MR FLEISCHER: I very much appreciate your desire to have a large group as possible of people who have this information, but I've said about all I'm going to say on this topic. The President has done this for a reason, the President stands by it, and it's the right thing to do, in the President's opinion. And that's why he's done it. He is aware of the types of questions you're going to ask about this, but the President has done it deliberately, because this is a time of war and in his judgment, this is the best way to save lives and protect lives of the people that he is putting in harm's way in the course of this war.
Yes, this is a determined decision by the President.
Q: It's very hard to argue with the idea of saving lives, but there's another principle at work here as well, as you're well aware. And that is the oversight that is usually provided by Congress.
MR FLEISCHER: I think we have exhausted this topic. This is about a half an hour briefing. We can spend all half hour on it if you like. I'll be here for that.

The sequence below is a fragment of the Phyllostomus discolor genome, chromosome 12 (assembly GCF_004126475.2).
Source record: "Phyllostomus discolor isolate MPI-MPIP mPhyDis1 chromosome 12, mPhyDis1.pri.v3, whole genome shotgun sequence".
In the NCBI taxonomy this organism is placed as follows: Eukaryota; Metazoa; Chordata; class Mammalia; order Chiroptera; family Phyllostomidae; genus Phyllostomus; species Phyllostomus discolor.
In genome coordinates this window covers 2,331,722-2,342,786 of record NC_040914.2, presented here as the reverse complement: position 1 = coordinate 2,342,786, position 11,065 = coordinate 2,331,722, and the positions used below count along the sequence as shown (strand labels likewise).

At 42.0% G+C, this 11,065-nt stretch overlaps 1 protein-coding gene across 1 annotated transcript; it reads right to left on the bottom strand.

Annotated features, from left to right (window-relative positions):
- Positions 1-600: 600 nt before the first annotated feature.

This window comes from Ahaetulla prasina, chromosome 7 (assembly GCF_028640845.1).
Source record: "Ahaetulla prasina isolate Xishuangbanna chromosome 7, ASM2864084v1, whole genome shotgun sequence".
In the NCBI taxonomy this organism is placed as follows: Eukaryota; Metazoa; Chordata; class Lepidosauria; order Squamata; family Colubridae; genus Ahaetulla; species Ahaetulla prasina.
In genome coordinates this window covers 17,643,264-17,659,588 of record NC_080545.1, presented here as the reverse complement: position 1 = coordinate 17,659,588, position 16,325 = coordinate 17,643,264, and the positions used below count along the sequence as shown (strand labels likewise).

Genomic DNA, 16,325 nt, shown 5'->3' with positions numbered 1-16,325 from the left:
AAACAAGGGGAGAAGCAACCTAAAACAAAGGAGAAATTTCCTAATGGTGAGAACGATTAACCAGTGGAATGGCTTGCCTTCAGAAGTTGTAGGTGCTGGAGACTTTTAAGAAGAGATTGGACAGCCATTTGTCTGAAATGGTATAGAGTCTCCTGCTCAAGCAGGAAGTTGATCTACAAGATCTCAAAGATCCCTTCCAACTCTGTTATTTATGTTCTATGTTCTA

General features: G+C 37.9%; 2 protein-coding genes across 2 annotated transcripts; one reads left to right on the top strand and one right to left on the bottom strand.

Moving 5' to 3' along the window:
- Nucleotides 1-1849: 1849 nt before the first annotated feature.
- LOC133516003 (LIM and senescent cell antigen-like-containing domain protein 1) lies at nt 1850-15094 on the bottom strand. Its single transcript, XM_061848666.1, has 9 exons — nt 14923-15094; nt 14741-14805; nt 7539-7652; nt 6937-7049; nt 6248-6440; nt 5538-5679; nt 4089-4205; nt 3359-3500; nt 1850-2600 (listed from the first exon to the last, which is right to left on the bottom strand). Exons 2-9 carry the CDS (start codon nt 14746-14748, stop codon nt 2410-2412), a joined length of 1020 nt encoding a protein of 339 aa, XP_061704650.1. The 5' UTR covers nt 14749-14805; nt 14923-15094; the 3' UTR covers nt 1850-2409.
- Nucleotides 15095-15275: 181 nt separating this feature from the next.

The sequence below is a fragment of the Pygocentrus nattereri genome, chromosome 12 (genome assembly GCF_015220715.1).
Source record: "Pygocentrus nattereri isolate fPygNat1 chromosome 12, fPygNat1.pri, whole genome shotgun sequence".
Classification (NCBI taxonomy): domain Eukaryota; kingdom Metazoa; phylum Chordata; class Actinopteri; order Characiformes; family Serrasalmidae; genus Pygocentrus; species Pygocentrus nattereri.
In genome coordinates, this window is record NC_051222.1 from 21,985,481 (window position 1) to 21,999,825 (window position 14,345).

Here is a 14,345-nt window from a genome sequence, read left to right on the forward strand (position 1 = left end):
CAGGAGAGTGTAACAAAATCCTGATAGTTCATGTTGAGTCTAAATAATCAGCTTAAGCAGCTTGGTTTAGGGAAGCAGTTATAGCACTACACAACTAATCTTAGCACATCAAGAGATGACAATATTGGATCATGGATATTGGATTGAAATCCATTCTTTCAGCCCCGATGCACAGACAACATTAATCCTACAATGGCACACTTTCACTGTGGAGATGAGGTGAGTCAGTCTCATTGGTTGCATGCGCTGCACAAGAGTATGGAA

Q: You use the phrase so often, this is a time of war. Has there been a formal declaration of war? Is it necessary? How much further would American society change if there was a formal declaration?
MR FLEISCHER: There has not been, and I can't speculate about how much further it would change.
Q: Going back to this letter. Apparently, a lot of these congressional leaders, or the congressional persons, were given this information because many people in the White House and in the Cabinet felt that they had some kind of critical input. Now that the circle has been closed, the input has been stifled somewhat. Do you think that it could hurt the mission that you're trying to accomplish right now by closing the circle?
MR FLEISCHER: The President does not think that.
Q: But I know you say it's going to -- this inadvertent information that's going out and you want to prevent the loss of life, but those congress persons that were told in the beginning, they were told for a reason, for their critical input.
MR FLEISCHER: And they're still being told. The leadership is still being told. Q: But it was other than those eight, prior to.
MR FLEISCHER: You know, I'm not aware of exactly how widespread briefings were prior to it. But the President's memo speaks for itself on this topic and I think we've covered it extensively at the beginning of the briefing.
THE PRESS: Thank you.